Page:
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Healthy Communities Project – Baucau, Timor Leste


To improve health of families, particularly infants and children, in Baucau, Timor Leste, and the neighbouring villages through developing community knowledge and capacity in the area of basic health.

To date 29 nursing students have completed their certificates in midwifery and community nursing.

The main focus of the Maternal Childcare Program has been with the people of the Baucau community and surrounding areas in providing the foundation for a “Train the Trainer” program in basic health, nursing and nutrition. The chief beneficiaries of these programs are the women and children who are helped with the midwifery and community nursing training which includes the following topics:

  • Cancer Care and Palliative Car

  • Food Pyramid 

  • Stomach and gut

  • Skin Infections

  •  Infectious Diseases

  • Wounds, Cuts,  Burns, Lacerations

  • Respiratory System

  • Lifting and Moving, Recovery Position



At 600 kms from the Australian mainland, Timor Leste is our nearest neighbour, a small country devastated by Indonesian rule and internal civil unrest. Much of the country’s infrastructure was destroyed after the vote for independence from Indonesian rule in 1999. It is a country of approximately 1.1 million people of whom: 41% live below the poverty line of US55 cents per day; 96.5 % are under 64 years, and the median age is 22 years; more than 50% are below 18 years of age; a large percentage is malnourished. A large proportion of the youth are unemployed and disengaged. The infant mortality rate is approximately 40 per 1,000 live births and the life expectancy at birth is only 62 years.

Despite improvement since the independence of Timor Leste, the health system remains inadequate. The major detriments to health are poverty, poor sanitation and poor water supply, both of which contribute to morbidity and mortality from food or waterborne infectious diseases and vectorborne diseases. Distance from and access to adequate health services is a problem (33% of the population lives more than 2 hours walk away from the nearest health facility). In addition, there’s a lack of infrastructure, lack of qualified professionals, poor communication, and low quality of primary health care services. Poor roads and public transport, poor outreach of mobile clinics, and limited human resources compound the problem. Because of these difficulties, Timorese people often do not seek timely health care.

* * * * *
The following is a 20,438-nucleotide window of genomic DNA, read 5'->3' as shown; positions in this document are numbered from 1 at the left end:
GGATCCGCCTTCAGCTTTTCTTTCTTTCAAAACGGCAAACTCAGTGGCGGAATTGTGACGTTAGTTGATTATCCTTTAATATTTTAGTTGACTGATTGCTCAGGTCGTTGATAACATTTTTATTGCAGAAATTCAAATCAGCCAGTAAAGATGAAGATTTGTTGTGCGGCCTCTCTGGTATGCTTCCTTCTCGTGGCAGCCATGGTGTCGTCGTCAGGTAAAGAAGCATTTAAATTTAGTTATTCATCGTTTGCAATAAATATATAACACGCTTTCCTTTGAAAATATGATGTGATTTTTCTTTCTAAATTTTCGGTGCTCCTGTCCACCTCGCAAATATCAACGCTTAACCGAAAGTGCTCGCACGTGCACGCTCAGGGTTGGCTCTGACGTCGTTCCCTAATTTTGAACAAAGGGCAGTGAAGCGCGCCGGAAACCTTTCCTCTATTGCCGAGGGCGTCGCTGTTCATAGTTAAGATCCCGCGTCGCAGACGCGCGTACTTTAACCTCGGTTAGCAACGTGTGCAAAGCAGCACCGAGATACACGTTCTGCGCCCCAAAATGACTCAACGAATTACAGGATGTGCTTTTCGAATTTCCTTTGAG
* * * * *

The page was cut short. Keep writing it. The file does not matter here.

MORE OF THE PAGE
The Marist Brothers, in partnership with Australian Catholic University (ACU), have established a Teachers College in Baucau, approximately 125 kms east of the capital, Dili, although it takes approximately three hours to drive from Dili to Baucau because of the poor conditions of the roads. ACU, through the School of Exercise Science, has also developed a Future in Youth Project with the Salesian community and parish, the community leaders and soccer coaches of Baucau.

Following the 1999 referendum, the education sector became non-functional. When the pro-Indonesian militias began their rampage, they ensured that maximum damage was inflicted by filling the classrooms of Dili’s secondary schools with drums of fuel and torching them. This left Timor Leste without an effective education system since most of the schools were destroyed.


The destruction of schools and other educational infrastructure was complemented by the mass exodus and displacement of teachers in Timor Leste. Approximately 80% of secondary school and 20% of primary school teachers were from Indonesia. In addition, most of the staff at in the Department of Education as well as the training institutes were Indonesian. These all left Timor Leste during the violence and did not return. Between 1999 and 2002, the United Nations Transitional Administration in East Timor (UNTAET) repaired and re-established the school system.

During this period, the Marist Brothers established the Teachers training college - ICFP in Baucau. In 2004, Br Mark Paul fms, the then Director of ICFP, invited Dr Charles Abercrombie and Sr Helen Peters of St Joseph’s College to establish a clinic to service the needs of the College staff, students and the wider community.

The Parish Priest of Baucau donated a building in the Parish grounds and the O’Neill Foundation in Australia donated the money to renovate and establish the clinic. St Antonio’s Clinic was officially opened in 2006 and is fully registered with the government of Timor Leste.

The visit by Sister Helen Peters to Timor Leste in October 2010 was a key element in working with the Church, health organisations and people of Baucau for the second stage of the Healthy Communities project. She held a number of meetings, the purpose of which was to engage health stakeholders in Timor Leste regarding priorities for developing health communities in Baucau.  

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